Roughly three weeks after getting the first round of the Pfizer BioNTech COVID-19 vaccine, health care workers throughout the state are starting to get their second doses.
Hartford HealthCare system employees led the way Monday morning, getting their second doses during a press conference at the Connecticut Convention Center. The health system gave employees the first round of vaccines 21 days ago. Other area hospitals, including Yale New Haven Hospital, plan to provide second doses later this week.
The first Hartford HealthCare employee to roll up his sleeve for a second dose was Keith Grant, senior system director of infection prevention at Hartford Healthcare. Before getting his shot, Grant said he and others believe in the vaccine’s ability to help end the COVID-19 pandemic. “This is what we do believe will ... completely flatten the curve,” he said.
Grant said he had no side effects after getting his first shot, and was eager to get his second. After Grant received his second dose, there was a chorus of cheers and applause from the audience.
Most of the employees vaccinated Monday were from Hartford Hospital, which is part of Hartford HealthCare — as is St. Vincent’s Medical Center in Bridgeport. There were no St. Vincent’s employees among those getting vaccinated Monday, but the hospital is slated to begin its second round of vaccinations Tuesday morning.
Other hospitals slated to receive the second round of vaccine include Yale New Haven Hospital. Hospital spokesman Mark D’Antonio said the hospital’s first five employees to get vaccinated are scheduled to receive their second vaccines starting Tuesday. The second round of vaccination will continue through this week, he said.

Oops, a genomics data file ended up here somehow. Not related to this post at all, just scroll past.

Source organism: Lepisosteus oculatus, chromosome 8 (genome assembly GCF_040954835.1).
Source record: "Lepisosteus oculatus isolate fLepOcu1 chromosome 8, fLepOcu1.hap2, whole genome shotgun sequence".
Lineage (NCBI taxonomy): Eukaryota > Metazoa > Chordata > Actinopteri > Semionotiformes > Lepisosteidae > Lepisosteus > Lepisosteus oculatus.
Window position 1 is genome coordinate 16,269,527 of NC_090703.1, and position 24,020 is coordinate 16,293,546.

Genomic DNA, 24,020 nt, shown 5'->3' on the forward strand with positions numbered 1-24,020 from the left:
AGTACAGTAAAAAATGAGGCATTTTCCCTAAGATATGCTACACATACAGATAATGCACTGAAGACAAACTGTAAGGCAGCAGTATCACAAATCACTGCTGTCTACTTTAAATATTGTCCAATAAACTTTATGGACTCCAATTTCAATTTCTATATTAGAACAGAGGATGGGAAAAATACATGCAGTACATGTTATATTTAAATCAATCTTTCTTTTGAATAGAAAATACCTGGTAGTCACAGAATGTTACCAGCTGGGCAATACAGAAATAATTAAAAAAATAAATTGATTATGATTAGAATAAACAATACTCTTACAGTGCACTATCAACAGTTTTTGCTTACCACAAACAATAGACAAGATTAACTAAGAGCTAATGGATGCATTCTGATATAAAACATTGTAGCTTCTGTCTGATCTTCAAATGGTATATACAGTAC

Stamford Hospital employees also are expected to start receiving their second dose of vaccine this week.
According to Bloomberg’s vaccine tracker, about 4.33 million doses had been administered in the United States as of Sunday night. In Connecticut, 73,000 doses have been administered, meaning about 2 percent of the population.
The state has used almost 65 percent of the doses it received, giving it one of the higher rates of use. For instance, though nearby Massachusetts has vaccinated about 88,000 people, it has used a little less than 31 percent of the doses it has received. Nationwide, the United States has administered about 33 percent of the 13,071,925 doses it has received.
In the Hartford HealthCare system, about 13,500 people had been vaccinated as of Sunday said Eric Arlia, system director of pharmacy for Hartford HealthCare. He said he expects vaccinations to increase now that the holidays are over.
Grant said he thinks Connecticut has done an “exceptional job” in distributing the vaccine. Michael Urban, director of occupational therapy at the University of New Haven, agreed, but added that Connecticut is in a better position to distribute vaccine efficiently than other states.
“Our state is state very small compared to other states and, within Connecticut we have two large organizations that employ a large number of the healthcare workers,” he said, referring to Yale New Haven Health and Hartford HealthCare.”
He also mentioned that “other states have not been able to distribute their vaccines as efficiently, due to poor state planning in response to the COVID-19 pandemic as a whole.”
“The country has not had a clear direction (throughout) this whole pandemic, thus each state has been left to their own agenda,” Urban said. “We have seen regions in the South and (Midwest) to be slower to adopt many of the practices that the Northeast and West coast have implemented.”